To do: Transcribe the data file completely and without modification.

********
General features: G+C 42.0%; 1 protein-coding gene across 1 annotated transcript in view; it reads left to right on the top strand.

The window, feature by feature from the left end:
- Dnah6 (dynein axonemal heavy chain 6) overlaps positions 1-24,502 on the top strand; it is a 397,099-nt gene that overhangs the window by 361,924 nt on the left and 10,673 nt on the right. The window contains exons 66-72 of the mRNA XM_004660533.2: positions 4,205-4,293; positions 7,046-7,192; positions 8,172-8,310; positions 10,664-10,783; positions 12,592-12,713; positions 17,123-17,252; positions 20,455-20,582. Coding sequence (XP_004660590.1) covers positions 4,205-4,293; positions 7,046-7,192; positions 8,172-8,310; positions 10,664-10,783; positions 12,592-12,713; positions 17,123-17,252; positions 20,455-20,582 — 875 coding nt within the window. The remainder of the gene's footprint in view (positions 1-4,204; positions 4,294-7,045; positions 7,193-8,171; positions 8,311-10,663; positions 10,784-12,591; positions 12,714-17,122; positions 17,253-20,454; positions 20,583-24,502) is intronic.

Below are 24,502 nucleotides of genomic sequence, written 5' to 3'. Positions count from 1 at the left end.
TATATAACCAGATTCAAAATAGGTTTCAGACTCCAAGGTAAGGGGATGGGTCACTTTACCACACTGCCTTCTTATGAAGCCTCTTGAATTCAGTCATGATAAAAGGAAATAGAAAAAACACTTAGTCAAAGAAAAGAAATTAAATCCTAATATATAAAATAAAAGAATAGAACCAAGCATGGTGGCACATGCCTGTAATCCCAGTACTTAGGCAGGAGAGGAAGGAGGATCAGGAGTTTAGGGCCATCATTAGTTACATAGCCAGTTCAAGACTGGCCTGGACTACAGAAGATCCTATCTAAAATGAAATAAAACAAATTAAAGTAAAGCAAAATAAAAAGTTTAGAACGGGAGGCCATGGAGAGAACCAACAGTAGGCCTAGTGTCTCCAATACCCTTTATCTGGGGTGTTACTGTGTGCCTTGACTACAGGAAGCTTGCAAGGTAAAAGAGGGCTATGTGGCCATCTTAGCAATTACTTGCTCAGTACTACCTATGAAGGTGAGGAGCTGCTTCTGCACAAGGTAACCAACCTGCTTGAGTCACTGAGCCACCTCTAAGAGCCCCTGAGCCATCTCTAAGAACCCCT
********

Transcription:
General features: G+C 42.0%; 1 protein-coding gene across 1 annotated transcript in view; it reads left to right on the top strand.

The window, feature by feature from the left end:
- Dnah6 (dynein axonemal heavy chain 6) overlaps positions 1-24,502 on the top strand; it is a 397,099-nt gene that overhangs the window by 361,924 nt on the left and 10,673 nt on the right. The window contains exons 66-72 of the mRNA XM_004660533.2: positions 4,205-4,293; positions 7,046-7,192; positions 8,172-8,310; positions 10,664-10,783; positions 12,592-12,713; positions 17,123-17,252; positions 20,455-20,582. Coding sequence (XP_004660590.1) covers positions 4,205-4,293; positions 7,046-7,192; positions 8,172-8,310; positions 10,664-10,783; positions 12,592-12,713; positions 17,123-17,252; positions 20,455-20,582 — 875 coding nt within the window. The remainder of the gene's footprint in view (positions 1-4,204; positions 4,294-7,045; positions 7,193-8,171; positions 8,311-10,663; positions 10,784-12,591; positions 12,714-17,122; positions 17,253-20,454; positions 20,583-24,502) is intronic.

Below are 24,502 nucleotides of genomic sequence, written 5' to 3'. Positions count from 1 at the left end.
TATATAACCAGATTCAAAATAGGTTTCAGACTCCAAGGTAAGGGGATGGGTCACTTTACCACACTGCCTTCTTATGAAGCCTCTTGAATTCAGTCATGATAAAAGGAAATAGAAAAAACACTTAGTCAAAGAAAAGAAATTAAATCCTAATATATAAAATAAAAGAATAGAACCAAGCATGGTGGCACATGCCTGTAATCCCAGTACTTAGGCAGGAGAGGAAGGAGGATCAGGAGTTTAGGGCCATCATTAGTTACATAGCCAGTTCAAGACTGGCCTGGACTACAGAAGATCCTATCTAAAATGAAATAAAACAAATTAAAGTAAAGCAAAATAAAAAGTTTAGAACGGGAGGCCATGGAGAGAACCAACAGTAGGCCTAGTGTCTCCAATACCCTTTATCTGGGGTGTTACTGTGTGCCTTGACTACAGGAAGCTTGCAAGGTAAAAGAGGGCTATGTGGCCATCTTAGCAATTACTTGCTCAGTACTACCTATGAAGGTGAGGAGCTGCTTCTGCACAAGGTAACCAACCTGCTTGAGTCACTGAGCCACCTCTAAGAGCCCCTGAGCCATCTCTAAGAACCCCT